A Christmas Message from Bishop Erickson
‘Tis the season…to be busy. Everywhere I go, people seem to be ramping up toward that holiday to end all holidays, Christmas. With presents to buy, cards to mail, concerts to attend and prepare for, cookies to bake, etc., etc., this seems to be one of the busiest times of the year. Even in our congregations, the place where we’re supposed to be focusing on the “real” meaning of Christmas, we can get so wrapped up in all the preparations that it’s easy to lose sight of what we’re preparing for.
In the midst of all the activity and noise, I would hope and pray that we could all find a time and place for one of the most precious gifts of the season: the gift of silence. We all need to find a way that we can slow down, catch our breath, and reflect on just what we’re doing and why.
In music, we call these brief moments the rests. As a singer, I have learned that the rests, those times when the music calls us to be silent, are just as important as the notes we sing. Not only do they allow us a chance to take a breath, but they give shape to the music, as well. If there were no rests, there would just be endless sound, and the result would not only be an exhausted choir, but an overload of noise. Taking a rest, sometimes to let other voice parts carry the song and other times to provide a completely quiet moment in the midst of a piece, allows us to enter back into the song with renewed energy.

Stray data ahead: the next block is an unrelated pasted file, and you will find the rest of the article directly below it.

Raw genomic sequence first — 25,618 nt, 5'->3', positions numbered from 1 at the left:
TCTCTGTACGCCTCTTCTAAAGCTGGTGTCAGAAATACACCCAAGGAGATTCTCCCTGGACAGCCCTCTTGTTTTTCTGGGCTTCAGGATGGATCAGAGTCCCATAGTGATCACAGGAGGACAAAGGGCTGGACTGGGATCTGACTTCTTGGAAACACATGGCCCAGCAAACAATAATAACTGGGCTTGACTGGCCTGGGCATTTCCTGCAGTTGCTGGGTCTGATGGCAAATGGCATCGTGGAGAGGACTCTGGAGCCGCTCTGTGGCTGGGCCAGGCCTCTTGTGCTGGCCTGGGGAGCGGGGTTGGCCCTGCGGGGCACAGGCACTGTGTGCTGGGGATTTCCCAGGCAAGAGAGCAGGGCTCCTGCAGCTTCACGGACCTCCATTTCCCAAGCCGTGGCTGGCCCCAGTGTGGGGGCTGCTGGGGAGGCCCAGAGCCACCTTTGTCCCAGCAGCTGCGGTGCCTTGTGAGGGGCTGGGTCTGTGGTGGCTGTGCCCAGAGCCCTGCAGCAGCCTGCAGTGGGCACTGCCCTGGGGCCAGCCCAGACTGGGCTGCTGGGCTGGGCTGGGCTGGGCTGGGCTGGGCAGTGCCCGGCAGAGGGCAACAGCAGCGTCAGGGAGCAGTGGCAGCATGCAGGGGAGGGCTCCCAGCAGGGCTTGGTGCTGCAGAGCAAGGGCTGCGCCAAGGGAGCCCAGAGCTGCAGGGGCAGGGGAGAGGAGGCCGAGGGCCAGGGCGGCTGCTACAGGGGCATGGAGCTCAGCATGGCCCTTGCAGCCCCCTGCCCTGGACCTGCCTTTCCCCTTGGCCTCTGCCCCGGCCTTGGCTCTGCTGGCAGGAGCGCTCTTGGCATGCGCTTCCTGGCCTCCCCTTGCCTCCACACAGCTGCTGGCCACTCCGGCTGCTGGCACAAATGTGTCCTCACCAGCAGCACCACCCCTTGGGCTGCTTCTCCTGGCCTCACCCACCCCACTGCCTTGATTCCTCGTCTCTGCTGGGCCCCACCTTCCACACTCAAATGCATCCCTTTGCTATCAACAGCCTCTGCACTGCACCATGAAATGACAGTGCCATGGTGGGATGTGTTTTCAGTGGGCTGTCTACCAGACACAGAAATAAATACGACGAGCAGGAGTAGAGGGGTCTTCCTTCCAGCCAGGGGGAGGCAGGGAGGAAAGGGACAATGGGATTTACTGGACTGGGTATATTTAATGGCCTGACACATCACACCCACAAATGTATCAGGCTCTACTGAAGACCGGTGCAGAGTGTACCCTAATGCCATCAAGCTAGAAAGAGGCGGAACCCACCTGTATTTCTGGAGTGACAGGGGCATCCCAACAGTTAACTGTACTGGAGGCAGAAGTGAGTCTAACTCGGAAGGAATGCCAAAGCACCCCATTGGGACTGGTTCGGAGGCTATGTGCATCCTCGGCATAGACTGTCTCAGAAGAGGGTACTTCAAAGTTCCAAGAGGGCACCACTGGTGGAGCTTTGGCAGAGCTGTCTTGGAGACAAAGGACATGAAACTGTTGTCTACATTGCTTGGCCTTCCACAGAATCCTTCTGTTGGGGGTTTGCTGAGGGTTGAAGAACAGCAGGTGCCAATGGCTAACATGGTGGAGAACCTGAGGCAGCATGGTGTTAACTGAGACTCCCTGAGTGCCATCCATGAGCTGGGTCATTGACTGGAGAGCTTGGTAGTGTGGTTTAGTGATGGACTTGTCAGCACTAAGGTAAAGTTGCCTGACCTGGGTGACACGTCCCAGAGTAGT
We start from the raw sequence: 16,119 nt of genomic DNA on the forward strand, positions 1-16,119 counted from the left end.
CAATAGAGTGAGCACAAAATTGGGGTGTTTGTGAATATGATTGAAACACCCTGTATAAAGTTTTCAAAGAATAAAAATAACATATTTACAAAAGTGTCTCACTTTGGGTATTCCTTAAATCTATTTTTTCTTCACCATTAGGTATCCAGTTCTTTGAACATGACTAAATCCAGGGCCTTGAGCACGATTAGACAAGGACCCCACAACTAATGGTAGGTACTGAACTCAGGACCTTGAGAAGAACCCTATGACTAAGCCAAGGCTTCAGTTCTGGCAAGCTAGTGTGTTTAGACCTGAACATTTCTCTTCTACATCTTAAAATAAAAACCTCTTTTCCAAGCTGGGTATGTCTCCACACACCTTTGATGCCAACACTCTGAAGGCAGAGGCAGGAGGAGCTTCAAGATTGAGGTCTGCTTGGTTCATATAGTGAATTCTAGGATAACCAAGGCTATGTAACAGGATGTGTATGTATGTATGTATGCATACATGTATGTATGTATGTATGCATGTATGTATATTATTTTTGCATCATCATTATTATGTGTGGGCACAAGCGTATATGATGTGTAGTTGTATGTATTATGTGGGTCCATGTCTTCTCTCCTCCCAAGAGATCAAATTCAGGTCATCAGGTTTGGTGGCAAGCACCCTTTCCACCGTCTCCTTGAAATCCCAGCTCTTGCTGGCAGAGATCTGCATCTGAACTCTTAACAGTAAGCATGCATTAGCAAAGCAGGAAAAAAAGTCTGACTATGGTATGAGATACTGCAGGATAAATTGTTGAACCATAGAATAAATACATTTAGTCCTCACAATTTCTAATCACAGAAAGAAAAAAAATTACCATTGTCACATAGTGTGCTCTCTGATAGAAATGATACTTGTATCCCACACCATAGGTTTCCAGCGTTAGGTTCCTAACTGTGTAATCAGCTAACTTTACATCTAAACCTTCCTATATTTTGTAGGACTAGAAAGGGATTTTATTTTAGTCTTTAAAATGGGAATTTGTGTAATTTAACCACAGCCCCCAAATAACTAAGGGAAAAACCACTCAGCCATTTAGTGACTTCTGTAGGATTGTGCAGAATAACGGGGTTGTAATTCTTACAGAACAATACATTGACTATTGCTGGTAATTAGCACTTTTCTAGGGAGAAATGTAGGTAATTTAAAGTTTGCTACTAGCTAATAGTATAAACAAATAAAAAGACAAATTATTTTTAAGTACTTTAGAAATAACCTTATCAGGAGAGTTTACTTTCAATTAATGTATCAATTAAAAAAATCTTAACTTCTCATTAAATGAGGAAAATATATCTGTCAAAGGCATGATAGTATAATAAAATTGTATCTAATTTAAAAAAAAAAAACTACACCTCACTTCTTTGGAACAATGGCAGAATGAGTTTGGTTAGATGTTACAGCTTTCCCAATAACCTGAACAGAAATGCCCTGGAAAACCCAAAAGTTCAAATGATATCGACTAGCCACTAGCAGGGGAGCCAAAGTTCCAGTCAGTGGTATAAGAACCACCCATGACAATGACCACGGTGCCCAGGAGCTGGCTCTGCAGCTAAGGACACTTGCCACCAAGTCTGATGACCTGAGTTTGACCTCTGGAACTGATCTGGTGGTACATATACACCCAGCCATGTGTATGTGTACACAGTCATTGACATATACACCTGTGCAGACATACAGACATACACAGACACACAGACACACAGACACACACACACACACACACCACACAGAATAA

One of the best examples of this is found the Handel’s great work, the Hallelujah Chorus in his Messiah. The song is an unending series of praises, with each voice part having its own moment to carry the melody, and it concludes with a series of four “Hallelujah’s”, building and building, and then everyone stops, takes a deep breath, and lets out a final, triumphant cry of Hallelujah. The rest allows everyone to enter into the song with renewed energy, and it is just as important as the many, many notes which make up this glorious work.
My hope and prayer for each and every one of us is that we will be able to carve out those moments of rest in the midst of all the noise and activity of this wonderful time. Whether it be sitting in the dark, admiring the lights on your Christmas tree at home, taking a moonlit walk in freshly fallen snow, or pausing for prayer in the midst of worship, I pray that you will embrace these moments, see them as the gift that they are, and not see every free moment as another opportunity to get something done. For Christ comes to us in the still, quiet moments just as much as he comes in the moments of joyful activity. The point is that he comes, whether we’re ready or not, and he brings us peace, and hope, and joy.